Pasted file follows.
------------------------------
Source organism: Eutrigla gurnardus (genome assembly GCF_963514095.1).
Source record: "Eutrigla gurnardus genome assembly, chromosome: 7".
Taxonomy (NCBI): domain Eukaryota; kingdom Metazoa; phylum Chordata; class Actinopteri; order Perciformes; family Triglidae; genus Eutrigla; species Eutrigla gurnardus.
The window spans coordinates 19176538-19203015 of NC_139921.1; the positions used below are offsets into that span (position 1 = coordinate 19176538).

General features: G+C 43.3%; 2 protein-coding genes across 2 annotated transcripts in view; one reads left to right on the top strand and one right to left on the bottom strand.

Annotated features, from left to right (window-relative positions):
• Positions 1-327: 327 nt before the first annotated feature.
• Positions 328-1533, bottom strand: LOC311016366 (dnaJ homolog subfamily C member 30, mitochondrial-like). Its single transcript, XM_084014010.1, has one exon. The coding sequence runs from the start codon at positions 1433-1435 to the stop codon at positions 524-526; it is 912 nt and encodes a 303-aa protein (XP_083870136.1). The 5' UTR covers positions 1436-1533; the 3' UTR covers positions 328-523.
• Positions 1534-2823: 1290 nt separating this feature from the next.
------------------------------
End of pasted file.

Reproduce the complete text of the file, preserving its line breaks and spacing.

Source organism: Eutrigla gurnardus (genome assembly GCF_963514095.1).
Source record: "Eutrigla gurnardus genome assembly, chromosome: 7".
Taxonomy (NCBI): domain Eukaryota; kingdom Metazoa; phylum Chordata; class Actinopteri; order Perciformes; family Triglidae; genus Eutrigla; species Eutrigla gurnardus.
The window spans coordinates 19176538-19203015 of NC_139921.1; the positions used below are offsets into that span (position 1 = coordinate 19176538).

General features: G+C 43.3%; 2 protein-coding genes across 2 annotated transcripts in view; one reads left to right on the top strand and one right to left on the bottom strand.

Annotated features, from left to right (window-relative positions):
• Positions 1-327: 327 nt before the first annotated feature.
• Positions 328-1533, bottom strand: LOC311016366 (dnaJ homolog subfamily C member 30, mitochondrial-like). Its single transcript, XM_084014010.1, has one exon. The coding sequence runs from the start codon at positions 1433-1435 to the stop codon at positions 524-526; it is 912 nt and encodes a 303-aa protein (XP_083870136.1). The 5' UTR covers positions 1436-1533; the 3' UTR covers positions 328-523.
• Positions 1534-2823: 1290 nt separating this feature from the next.